This morning, 14 August 2020, the Scottish Government Redress for Survivors (Historical Child Abuse in Care) (Scotland) Bill was published on the Scottish Parliament’s website. A link to it is here. In the afternoon of Wednesday 19 August 2020, a ministerial statement is to be given in the chamber of the Scottish Parliament on the statutory redress scheme which this legislation proposes to establish. It is likely that this statement will be given by the Deputy First Minister of Scotland and Cabinet Secretary for Education and Skills, John Swinney MSP. We will cover the detail of the bill as introduced in a blog following the ministerial statement. The substance of the bill is not the only current matter of interest. The present fifth session of the Scottish Parliament is likely to be dissolved in March 2021 ahead of an election of members to the sixth session on 6 May 2021. In recent years several Scottish Government bills have been the subject of significant amendment during their passage through the three stage Scottish parliamentary legislative process. Bills which have not passed all three stages at the point of parliamentary dissolution fall but may be re-introduced to the parliament by the incoming government which assumes devolved power for Scotland after an election.
On 28 July 2020 Mr Swinney announced that 417 payments of £10k, £4.17m in total, had been made under the Scottish Government’s advanced payment scheme during the first year of its operation, 25 April 2019 – 25 April 2020. This scheme is open to those aged over 68 and those who are terminally ill. Applicants qualify for a government-funded flat-rate “common experience” payment of £10k if they can vouch the fact of residence “in care”. There is no requirement under the advanced payment scheme to prove abuse. This morning, 14 August 2020, the Scottish Government confirmed their intention for the advanced payment scheme to remain open until such time as the proposed statutory redress scheme is operational.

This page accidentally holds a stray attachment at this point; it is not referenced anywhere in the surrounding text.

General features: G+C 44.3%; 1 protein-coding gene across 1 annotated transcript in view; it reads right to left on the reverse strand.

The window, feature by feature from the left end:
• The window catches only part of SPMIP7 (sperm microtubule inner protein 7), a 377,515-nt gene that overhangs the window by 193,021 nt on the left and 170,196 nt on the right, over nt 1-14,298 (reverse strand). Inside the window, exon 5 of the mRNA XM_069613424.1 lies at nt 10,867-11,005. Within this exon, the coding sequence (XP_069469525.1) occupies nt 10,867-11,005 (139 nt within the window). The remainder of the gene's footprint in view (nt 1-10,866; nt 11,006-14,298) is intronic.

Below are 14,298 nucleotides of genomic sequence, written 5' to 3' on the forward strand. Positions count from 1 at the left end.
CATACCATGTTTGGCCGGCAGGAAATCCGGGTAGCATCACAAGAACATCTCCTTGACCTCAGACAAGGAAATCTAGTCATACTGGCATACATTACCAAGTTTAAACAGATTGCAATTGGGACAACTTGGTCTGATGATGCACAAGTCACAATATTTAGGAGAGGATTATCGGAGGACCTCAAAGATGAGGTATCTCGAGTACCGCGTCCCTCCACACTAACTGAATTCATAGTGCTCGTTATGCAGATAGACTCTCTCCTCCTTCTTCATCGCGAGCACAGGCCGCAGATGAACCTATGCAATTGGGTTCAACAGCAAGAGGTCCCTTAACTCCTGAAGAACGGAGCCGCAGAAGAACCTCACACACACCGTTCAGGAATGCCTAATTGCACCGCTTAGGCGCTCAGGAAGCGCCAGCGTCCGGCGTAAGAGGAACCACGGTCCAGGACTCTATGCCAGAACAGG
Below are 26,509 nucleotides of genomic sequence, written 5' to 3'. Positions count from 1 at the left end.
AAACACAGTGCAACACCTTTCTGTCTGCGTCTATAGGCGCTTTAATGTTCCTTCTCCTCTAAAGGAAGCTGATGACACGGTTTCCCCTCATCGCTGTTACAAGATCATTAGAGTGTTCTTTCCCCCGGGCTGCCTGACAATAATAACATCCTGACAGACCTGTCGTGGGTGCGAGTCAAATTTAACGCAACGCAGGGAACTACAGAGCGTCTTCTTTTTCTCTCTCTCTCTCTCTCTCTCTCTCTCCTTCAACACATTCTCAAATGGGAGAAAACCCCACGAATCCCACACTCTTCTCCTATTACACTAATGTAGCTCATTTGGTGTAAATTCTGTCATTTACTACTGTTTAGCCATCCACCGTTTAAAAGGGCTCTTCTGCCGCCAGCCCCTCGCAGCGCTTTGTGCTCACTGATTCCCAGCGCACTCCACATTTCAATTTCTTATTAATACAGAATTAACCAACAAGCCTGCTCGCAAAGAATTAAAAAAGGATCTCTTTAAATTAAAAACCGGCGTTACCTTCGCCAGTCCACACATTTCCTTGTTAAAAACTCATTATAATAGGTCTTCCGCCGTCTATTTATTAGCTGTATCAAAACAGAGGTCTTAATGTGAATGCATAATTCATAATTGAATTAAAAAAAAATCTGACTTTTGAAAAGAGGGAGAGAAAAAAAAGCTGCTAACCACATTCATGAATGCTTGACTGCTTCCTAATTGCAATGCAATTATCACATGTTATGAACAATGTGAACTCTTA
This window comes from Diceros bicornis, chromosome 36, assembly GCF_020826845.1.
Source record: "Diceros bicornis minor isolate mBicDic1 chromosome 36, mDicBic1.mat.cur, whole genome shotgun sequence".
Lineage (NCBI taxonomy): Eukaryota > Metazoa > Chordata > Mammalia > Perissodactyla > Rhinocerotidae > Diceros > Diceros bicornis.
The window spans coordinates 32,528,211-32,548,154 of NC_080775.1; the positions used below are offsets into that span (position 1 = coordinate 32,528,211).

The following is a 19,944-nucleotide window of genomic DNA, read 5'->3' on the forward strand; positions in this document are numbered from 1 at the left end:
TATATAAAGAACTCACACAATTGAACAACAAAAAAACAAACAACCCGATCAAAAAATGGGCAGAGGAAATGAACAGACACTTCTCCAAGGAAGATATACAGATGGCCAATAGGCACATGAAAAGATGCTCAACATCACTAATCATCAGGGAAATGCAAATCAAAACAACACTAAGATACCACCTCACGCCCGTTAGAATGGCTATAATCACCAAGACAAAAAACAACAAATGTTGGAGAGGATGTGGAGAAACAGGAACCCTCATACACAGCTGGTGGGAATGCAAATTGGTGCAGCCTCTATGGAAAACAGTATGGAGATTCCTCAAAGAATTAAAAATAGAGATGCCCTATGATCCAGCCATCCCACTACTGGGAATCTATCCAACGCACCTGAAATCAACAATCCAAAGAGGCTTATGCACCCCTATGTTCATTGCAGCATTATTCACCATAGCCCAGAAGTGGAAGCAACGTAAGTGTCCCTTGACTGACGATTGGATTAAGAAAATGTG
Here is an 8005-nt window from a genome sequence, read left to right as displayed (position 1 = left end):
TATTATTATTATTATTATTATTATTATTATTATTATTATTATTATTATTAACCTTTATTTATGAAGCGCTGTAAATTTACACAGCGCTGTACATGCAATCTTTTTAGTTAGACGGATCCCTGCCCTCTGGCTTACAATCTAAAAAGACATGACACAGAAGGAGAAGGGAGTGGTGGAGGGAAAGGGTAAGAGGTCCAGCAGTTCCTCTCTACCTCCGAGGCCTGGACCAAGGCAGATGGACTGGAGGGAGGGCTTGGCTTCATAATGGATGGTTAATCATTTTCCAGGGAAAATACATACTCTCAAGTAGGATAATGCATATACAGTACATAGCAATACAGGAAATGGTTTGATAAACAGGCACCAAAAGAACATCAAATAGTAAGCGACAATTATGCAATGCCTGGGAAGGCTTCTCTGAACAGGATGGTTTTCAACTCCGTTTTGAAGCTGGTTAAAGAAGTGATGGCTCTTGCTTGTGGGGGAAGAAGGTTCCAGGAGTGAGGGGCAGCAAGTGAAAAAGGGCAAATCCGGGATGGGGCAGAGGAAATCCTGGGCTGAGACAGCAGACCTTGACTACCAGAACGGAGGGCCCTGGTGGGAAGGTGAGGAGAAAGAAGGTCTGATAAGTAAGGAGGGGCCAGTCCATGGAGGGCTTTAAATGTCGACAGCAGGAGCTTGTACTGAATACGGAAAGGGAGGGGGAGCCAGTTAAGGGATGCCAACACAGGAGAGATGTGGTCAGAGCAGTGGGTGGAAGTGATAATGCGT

More detailed analysis both on the substance of the Scottish redress bill and the projected parliamentary timetable for that will follow after this Wednesday’s ministerial statement. Of particular interest on the substance are the proposed funding arrangements and the proposed interaction between a claim for statutory redress and a claim for compensation in the Scottish civil courts.
Authored by Frank Hughes, Partner and Fiona McEwan, Associate, BLM
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